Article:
Is China getting ready for the next big financial crisis?


Vivek Kaul
A famous Central Intelligence Agency (CIA) paper on China is titled “
The Art of China Watching”. In this paper the author Gail Solin concedes that “The art of China-watching is imprecise at best…The explanation, or blame, for this often frustratingly lies mainly with the way the Chinese conduct their affairs. To say the Chinese have a penchant for secrecy is almost an understatement.”
Edward Chancellor and Mike Monnelly of the global investment management firm GMO writing in a white paper titled 
Feeding the Dragon: Why China’s Credit System Looks Vulnerablesuggest that the CIA paper was written sometime in the 1970s.
When it comes to those from the outside watching the Chinese financial system, things haven’t changed nearly four decades later. China watching is still imprecise at best. Or as Stephen Green, head of Greater China research 
at Standard Chartered Plc in Hong Kong recently told Bloomberg “It’s a big black box, and it’s quite scary.”
And a few things coming out of the black box now seem to suggest that things are not as hunky dory as they are being made out to be. The loans given by banks and other financial institutions have reached very high levels. As Chancellor and Monnelly point out in their research paper “Between 2007 and 2012, the ratio of credit(i.e. loans) to GDP climbed to more than 190%, an increase of 60 percentage points. China’s recent expansion of credit relative to GDP is considerably larger than the credit booms experienced by either Japan in the late 1980s or the United States in the years before the Lehman bust.” As of the end of 2012, the total lending by banks and other financial institutions as a proportion of the GDP ratio stood at 198%.
So China has a debt problem, given that the total loans given by its banks and other financial institutions have risen at a very rapid rate. “There is just no way to grow out of a debt problem when credit is already twice as large as GDP and growing nearly twice as fast
,” Charlene Chu Senior Director in the Financial Institutions Group at Fitch Ratings based out of Beijing, told Bloomberg.
What is interesting is that the loan boom in China has been faster than many other countries which have faced severe banking and financial crises in the past. As the Bloomberg story points out “A jump in the ratio of credit to GDP preceded banking crises in Japan, where the measure surged 45 percentage points from 1985 to 1990, and South Korea, where it gained 47 percentage points from 1994 to 1998, Fitch said in July 2011. In China, it has increased 73 percentage points in four years, according to Fitch’s estimates.”
And this loan growth continues unabated. In the period January-March 2013 total loans grew by 20% in comparison to the same period last year. There are two main problems that arise with excessive loan growth.
As Wei Yao of Societe Generale writes in a report titled 
China’s missing money and the Minsky moment “a fast rising debt load of an economy suggests either deteriorating growth efficiency or high and rising debt service cost, or in many cases both. There is clear evidence that China is suffering from both of these.”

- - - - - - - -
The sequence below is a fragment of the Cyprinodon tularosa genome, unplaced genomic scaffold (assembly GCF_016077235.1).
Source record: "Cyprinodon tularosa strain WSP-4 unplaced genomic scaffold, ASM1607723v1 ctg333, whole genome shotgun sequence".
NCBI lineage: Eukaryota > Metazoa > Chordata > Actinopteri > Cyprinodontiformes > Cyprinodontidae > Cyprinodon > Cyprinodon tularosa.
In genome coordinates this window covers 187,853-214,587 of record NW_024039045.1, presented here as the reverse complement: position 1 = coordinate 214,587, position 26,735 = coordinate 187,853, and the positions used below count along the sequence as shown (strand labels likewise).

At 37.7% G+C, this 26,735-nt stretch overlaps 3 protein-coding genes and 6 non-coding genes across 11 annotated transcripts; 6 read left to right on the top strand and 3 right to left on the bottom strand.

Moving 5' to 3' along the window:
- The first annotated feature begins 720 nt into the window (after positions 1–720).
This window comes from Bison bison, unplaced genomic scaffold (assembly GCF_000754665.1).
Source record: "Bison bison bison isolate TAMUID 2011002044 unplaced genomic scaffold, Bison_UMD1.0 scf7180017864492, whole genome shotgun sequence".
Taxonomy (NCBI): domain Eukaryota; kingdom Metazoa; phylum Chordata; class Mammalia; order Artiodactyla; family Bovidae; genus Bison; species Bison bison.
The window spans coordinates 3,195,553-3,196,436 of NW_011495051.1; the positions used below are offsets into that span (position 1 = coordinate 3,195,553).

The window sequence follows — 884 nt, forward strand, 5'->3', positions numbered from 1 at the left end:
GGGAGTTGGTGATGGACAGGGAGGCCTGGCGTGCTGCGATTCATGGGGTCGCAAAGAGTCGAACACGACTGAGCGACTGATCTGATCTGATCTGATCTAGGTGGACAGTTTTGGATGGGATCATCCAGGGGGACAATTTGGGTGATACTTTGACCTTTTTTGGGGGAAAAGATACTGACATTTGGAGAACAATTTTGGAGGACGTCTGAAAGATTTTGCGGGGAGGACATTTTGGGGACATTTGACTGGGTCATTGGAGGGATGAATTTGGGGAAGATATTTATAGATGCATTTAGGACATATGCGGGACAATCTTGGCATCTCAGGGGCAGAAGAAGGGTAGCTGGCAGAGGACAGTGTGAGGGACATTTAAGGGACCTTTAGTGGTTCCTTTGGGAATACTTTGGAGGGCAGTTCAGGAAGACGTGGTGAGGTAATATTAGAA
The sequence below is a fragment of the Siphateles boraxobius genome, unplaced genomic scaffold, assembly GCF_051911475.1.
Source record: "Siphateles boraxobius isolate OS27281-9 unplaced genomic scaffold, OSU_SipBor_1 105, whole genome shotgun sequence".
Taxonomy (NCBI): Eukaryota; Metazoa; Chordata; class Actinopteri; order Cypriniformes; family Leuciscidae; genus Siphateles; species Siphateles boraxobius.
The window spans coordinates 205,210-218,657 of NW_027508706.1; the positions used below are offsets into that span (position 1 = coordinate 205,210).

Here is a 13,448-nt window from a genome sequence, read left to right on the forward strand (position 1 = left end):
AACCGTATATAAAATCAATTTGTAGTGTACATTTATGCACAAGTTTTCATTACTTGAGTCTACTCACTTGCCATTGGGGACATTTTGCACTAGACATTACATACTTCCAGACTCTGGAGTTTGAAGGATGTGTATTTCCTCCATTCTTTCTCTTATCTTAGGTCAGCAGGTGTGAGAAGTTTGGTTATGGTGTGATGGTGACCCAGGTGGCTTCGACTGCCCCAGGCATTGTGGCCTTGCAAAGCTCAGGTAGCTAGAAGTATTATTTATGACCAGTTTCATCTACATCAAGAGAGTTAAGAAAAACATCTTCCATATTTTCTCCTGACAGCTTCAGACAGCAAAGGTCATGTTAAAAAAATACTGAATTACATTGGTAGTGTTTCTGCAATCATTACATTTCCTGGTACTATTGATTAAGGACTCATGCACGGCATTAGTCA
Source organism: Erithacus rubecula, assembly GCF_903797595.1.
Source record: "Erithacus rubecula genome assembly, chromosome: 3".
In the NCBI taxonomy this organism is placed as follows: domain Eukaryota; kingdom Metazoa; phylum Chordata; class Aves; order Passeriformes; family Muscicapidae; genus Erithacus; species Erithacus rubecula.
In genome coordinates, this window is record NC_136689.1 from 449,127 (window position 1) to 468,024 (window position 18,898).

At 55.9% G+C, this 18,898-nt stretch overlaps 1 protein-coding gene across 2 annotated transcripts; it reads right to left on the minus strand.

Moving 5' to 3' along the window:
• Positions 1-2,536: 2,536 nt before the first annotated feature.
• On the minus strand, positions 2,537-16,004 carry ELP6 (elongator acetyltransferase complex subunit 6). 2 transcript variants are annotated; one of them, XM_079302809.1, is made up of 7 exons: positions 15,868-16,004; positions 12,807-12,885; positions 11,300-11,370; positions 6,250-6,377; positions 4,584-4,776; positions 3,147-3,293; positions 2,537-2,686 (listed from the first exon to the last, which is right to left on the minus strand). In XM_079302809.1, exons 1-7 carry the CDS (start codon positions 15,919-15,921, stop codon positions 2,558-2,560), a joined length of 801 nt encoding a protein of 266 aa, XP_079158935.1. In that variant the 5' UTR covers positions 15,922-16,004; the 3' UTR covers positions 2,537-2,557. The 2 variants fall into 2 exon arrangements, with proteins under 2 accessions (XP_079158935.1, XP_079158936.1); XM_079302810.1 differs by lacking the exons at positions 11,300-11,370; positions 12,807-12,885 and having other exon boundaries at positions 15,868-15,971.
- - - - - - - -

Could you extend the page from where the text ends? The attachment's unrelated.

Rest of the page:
What this means is that China now needs more and more debt to create the same unit of growth. Meanwhile the debt service ratio keeps growing. Debt service ratio is essentially the sum of interest to be paid on all the outstanding loans along with the maturing loans that need to be repaid expressed as a percentage of GDP. Wei Yao estimates that China has “a shockingly high debt service ratio of 29.9% of GDP, of which 11.1% goes to interest payment and the rest principal.”
“At such a level, no wonder that credit growth is accelerating without contributing much to real growth!,” she writes.
A lot of the excessive loan growth in China has gone into buying and building property, where no one lives. “Miles upon miles of half-completed apartment blocks encircle many cities across the country. Official data suggest that the value of the unfinished housing stock is equivalent to 20% of GDP and rising..Developments in the infamous “ghost city” of Ordos, in Inner Mongolia, reveal the vulnerability of China’s credit system to an overblown housing market. The Kangbashi district of Ordos is a totem for China’s property excesses. Kangbashi has enough apartments to shelter a million persons, roughly four times its current population,” write the GMO authors.
This basically means that builders who built these homes are not in a position to repay the loans they had taken on, given that the homes are not selling and have been more or less abandoned. This excessive building of homes was driven primarily by demand from speculators. The government has taken various steps to kill ‘speculation’ from time to time but hasn’t done enough and it keeps coming back.
Andy Xie, a former Morgan Stanley analyst, who closely tracks China made a fairly interesting point 
in a column he wrote in late March 2013. As he wrote “The government has introduced tightening measures against property speculation from time to time. These measures have never been serious enough to stamp out speculation. They merely slowed and extended it. The ineffectiveness of the measures keeps up the dream that prices could surge when the government either loosens up or is overwhelmed. That dream keeps speculators in the game. The latest measure – a 20 percent capital gains tax, yet to be fleshed out in detail – is the latest example. In the short term it sparked a frenzy because speculators are rushing to buy before the tax comes into effect.”